And then there’s the poem by Robert Lowell, which I read in conjunction with the Edwards sermon, or versa vice:

    Mr. Edwards and the Spider

    I saw the spiders marching through the air,
    Swimming from tree to tree that mildewed day
    In latter August when the hay
    Came creaking to the barn. But where
    The wind is westerly,
    Where gnarled November makes the spiders fly
    Into the apparitions of the sky,
    They purpose nothing but their ease and die
    Urgently beating east to sunrise and the sea;

    What are we in the hands of the great God?
    It was in vain you set up thorn and briar
    In battle array against the fire
    And treason crackling in your blood;
    For the wild thorns grow tame
    And will do nothing to oppose the flame;
    Your lacerations tell the losing game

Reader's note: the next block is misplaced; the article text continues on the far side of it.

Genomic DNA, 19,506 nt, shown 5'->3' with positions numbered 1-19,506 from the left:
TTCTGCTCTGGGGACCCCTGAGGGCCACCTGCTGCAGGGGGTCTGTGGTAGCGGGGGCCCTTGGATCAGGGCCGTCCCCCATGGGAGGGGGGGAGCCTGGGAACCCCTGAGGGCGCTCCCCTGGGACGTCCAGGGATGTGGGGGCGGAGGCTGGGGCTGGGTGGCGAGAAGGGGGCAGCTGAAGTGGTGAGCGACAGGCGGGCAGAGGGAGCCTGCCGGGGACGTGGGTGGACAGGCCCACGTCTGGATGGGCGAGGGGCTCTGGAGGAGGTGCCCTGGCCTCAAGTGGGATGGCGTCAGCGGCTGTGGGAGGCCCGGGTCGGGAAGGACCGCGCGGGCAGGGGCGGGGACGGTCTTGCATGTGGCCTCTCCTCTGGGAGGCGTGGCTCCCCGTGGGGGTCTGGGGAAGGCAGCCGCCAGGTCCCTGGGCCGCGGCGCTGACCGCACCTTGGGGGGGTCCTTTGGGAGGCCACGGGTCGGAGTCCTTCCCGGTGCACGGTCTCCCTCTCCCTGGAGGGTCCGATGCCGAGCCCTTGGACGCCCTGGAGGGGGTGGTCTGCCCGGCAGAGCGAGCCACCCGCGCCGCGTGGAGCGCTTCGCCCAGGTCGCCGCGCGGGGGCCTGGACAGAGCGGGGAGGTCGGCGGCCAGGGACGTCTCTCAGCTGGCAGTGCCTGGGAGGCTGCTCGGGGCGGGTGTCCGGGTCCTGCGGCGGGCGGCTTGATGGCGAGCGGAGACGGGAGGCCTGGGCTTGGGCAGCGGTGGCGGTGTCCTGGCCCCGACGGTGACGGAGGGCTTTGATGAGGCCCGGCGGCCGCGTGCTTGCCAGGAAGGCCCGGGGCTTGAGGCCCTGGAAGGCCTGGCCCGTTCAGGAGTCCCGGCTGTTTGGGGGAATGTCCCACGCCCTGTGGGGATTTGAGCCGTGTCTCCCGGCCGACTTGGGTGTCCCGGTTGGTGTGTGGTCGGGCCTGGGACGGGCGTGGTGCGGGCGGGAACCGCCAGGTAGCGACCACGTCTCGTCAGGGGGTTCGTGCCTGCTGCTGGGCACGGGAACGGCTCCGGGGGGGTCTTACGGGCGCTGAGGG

You play against a sickness past your cure.
    How will the hands be strong? How will the heart endure?

    A very little thing, a little worm,
    Or hourglass-blazoned spider, it is said,
    Can kill a tiger. Will the dead
    Hold up his mirror and affirm
    To the four winds the smell
    And flash of his authority? It’s well
    If God who holds you to the pit of hell,
    Much as one holds a spider, will destroy
    Baffle and dissipate your soul. As a small boy

    On Windsor March, I saw the spider die
    When thrown into the bowels of fierce fire:
    There’s no long struggle, no desire
    To get up on its feet and fly–
    It stretches out its feet
    And dies. This is the sinner’s last retreat;
    Yes, and no strength exerted on the heat
    Then sinews the abolished will, when sick
    And full of burning, it will whistle on a brick.

    But who can plumb the sinking of that soul?
    Josiah Hawley, picture yourself cast
    Into a brick-kiln where the blast
    Fans your quick vitals to a coal–
    If measured by a glass,
    How long would it seem burning! Let there pass
    A minute, ten, ten trillion; but the blaze
    Is infinite, eternal: this is death,
    To die and know it. This is the Black Widow, death.

    And I’ll add one more cultural item to this much, much too long comment: those Spiderman movies are the best comic book movies ever made.

    That is all.